Thursday, July 9, 2009
Yesterday, authorities seized more than 400 dogs and charged 26 people from seven states in what Humane Society officials are calling one of the largest crackdowns on dogfighting in the United States.
State and federal agents staged raids in several states, charging individuals in Arkansas, Illinois, Iowa, Missouri, Nebraska, Oklahoma and Texas following a more-than-year-long investigation originally tipped off by the Humane Society of Missouri.
In Missouri, prosecutors said members of a multistate ring routinely denied the dogs medical treatment and "destroyed" injured dogs who were no longer able to fight by shooting them "in the head, throwing them into the river or burning them in a barrel."
Although the arrests stem from the same investigation, the rings were not "one concentrated, organized conspiracy." United States attorneys in four districts will try the cases separately.
Kathy Warnick, president of the Humane Society of Missouri called the raid the "largest coordinated rescue in U.S. history." "This heinous, heinous bloodsport is not going to be tolerated," she told the New York Daily News.
The Humane Society of Missouri is sheltering more than 300 dogs — believed to be mostly pit bull terriers — seized in Missouri and Illinois raids. The dogs will be housed, cared for and evaluated at an undisclosed emergency shelter in St. Louis.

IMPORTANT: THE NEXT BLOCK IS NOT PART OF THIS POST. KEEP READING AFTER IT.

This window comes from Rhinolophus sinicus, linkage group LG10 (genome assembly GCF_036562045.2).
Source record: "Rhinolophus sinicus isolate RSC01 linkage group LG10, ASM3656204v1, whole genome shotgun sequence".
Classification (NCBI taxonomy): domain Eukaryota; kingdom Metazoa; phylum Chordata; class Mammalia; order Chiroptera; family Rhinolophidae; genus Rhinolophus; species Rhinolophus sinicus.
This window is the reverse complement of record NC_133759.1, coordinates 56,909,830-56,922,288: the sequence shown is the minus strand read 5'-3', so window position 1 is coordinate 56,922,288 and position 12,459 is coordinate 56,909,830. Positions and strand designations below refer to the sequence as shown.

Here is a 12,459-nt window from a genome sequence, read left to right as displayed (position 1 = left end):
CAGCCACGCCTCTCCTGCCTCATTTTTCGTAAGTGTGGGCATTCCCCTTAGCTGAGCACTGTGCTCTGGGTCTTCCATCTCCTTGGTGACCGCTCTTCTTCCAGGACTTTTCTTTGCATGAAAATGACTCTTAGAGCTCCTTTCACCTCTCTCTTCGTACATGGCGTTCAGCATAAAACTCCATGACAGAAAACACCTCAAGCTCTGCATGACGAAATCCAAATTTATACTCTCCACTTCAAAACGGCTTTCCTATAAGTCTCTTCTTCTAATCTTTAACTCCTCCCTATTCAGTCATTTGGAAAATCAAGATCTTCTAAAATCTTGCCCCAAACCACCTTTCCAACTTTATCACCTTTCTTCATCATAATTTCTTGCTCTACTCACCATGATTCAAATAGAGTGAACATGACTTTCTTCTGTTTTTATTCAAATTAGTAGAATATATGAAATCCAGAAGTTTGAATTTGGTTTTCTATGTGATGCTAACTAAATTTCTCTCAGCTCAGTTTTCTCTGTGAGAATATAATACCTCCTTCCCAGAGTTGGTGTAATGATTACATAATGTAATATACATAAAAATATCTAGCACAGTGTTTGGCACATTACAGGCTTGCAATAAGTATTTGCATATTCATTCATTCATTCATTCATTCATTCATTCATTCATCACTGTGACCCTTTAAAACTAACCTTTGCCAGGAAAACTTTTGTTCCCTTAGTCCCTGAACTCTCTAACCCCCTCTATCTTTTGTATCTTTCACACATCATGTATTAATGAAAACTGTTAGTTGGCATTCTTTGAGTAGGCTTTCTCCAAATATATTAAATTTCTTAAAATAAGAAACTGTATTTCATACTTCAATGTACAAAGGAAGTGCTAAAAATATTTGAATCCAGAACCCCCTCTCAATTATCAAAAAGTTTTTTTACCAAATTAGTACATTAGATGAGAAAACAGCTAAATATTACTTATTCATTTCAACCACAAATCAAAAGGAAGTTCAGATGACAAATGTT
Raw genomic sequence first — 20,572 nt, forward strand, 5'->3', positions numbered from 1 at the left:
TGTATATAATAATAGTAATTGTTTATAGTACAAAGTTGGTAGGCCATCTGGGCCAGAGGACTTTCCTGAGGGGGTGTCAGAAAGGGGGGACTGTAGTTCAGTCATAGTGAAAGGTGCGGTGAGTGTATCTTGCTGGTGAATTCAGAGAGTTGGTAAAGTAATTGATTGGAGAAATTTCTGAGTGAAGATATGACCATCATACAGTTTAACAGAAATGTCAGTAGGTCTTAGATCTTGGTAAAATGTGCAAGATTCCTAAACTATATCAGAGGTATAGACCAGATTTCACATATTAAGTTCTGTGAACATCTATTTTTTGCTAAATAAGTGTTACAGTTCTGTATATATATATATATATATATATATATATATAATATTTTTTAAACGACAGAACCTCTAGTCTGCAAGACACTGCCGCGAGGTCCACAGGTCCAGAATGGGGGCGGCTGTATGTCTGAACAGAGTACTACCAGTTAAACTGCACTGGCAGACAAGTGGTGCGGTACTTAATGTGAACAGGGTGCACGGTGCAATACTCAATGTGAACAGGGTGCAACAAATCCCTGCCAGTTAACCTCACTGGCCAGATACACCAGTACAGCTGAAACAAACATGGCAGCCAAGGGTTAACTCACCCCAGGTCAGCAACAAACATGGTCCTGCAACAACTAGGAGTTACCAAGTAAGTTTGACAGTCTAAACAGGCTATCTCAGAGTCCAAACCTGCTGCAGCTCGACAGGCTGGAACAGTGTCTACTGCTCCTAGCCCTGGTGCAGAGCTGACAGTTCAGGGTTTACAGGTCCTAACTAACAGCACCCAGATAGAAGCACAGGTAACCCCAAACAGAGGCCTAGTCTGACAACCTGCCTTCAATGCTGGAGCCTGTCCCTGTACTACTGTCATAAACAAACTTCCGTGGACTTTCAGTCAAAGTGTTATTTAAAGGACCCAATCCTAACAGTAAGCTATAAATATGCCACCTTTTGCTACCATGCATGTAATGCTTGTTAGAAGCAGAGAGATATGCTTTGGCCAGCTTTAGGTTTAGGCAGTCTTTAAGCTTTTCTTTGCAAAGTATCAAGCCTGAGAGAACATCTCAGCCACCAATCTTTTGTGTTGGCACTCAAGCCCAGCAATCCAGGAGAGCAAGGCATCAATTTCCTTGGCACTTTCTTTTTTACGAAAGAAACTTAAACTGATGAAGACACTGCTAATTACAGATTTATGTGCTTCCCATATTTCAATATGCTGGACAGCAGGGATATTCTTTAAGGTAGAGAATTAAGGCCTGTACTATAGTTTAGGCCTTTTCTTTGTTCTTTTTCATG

Jordan Crump, a spokesperson for The Humane Society of the United States (HSUS), said each dog will be assessed by behavioral experts in hopes of placing as many as possible in adoptive homes. This approach is in line with the treatment of the dogs that were rescued from Michael Vick's Bad Newz Kennels in the former Atlanta Falcons quarterback's dogfighting case. The majority of the Vick dogs are now living with individuals and families around the country.
"The Vick case taught us to see dogs in these cases as victims," said Donna Reynolds of our own local pit bull rescue organization, Bay Area Doglovers Responsible About Pit bulls (BAD RAP).
This incident is the latest in a series of investigations that have taken place since President George W. Bush signed into law the 2007 Animal Fighting Prohibition Enforcement Act, which makes dogfighting a felony in all 50 states. Under the law, each person charged could receive a maximum of five years in prison and be fined up to $250,000.
Posted By: Amelia Glynn (Email) | July 09 2009 at 01:41 PM